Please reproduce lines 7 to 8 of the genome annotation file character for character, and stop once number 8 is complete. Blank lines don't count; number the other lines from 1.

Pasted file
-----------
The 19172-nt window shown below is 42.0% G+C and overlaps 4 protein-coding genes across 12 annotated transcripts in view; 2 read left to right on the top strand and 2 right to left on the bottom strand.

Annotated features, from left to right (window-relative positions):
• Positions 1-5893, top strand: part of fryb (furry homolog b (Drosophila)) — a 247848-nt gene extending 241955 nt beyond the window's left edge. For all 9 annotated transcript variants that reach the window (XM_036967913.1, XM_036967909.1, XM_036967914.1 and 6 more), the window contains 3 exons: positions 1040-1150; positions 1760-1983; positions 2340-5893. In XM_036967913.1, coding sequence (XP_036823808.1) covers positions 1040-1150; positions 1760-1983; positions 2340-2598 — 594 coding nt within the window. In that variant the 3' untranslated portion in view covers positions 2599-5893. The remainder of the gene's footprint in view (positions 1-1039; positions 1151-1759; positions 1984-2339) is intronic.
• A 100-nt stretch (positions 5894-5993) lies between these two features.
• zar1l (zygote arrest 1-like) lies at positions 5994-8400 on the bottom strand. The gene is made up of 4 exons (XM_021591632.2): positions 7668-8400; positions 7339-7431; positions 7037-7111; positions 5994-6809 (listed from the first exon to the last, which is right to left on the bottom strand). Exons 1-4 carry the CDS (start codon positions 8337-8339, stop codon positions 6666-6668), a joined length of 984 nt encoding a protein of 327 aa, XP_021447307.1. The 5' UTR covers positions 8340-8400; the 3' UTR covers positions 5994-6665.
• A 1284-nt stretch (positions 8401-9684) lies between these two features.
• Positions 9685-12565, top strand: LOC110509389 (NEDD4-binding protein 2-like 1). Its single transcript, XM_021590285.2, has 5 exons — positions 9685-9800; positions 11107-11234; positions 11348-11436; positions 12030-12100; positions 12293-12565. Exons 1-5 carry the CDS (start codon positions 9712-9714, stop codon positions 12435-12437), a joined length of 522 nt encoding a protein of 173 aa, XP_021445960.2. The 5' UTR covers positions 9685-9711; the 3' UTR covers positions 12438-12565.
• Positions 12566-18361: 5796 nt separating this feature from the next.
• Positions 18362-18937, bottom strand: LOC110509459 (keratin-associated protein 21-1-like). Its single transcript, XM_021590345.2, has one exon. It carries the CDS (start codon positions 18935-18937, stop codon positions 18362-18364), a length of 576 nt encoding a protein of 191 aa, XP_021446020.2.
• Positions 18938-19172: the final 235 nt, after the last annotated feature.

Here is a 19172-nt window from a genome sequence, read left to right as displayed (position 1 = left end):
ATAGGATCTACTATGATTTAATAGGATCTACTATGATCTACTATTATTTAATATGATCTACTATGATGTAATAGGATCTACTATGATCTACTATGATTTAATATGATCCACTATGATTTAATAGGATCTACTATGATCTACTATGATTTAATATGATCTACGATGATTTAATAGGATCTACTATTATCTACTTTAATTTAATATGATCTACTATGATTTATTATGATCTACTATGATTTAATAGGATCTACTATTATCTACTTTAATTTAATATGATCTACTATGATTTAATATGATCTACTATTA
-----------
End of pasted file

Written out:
• Positions 9685-12565, top strand: LOC110509389 (NEDD4-binding protein 2-like 1). Its single transcript, XM_021590285.2, has 5 exons — positions 9685-9800; positions 11107-11234; positions 11348-11436; positions 12030-12100; positions 12293-12565. Exons 1-5 carry the CDS (start codon positions 9712-9714, stop codon positions 12435-12437), a joined length of 522 nt encoding a protein of 173 aa, XP_021445960.2. The 5' UTR covers positions 9685-9711; the 3' UTR covers positions 12438-12565.
• Positions 12566-18361: 5796 nt separating this feature from the next.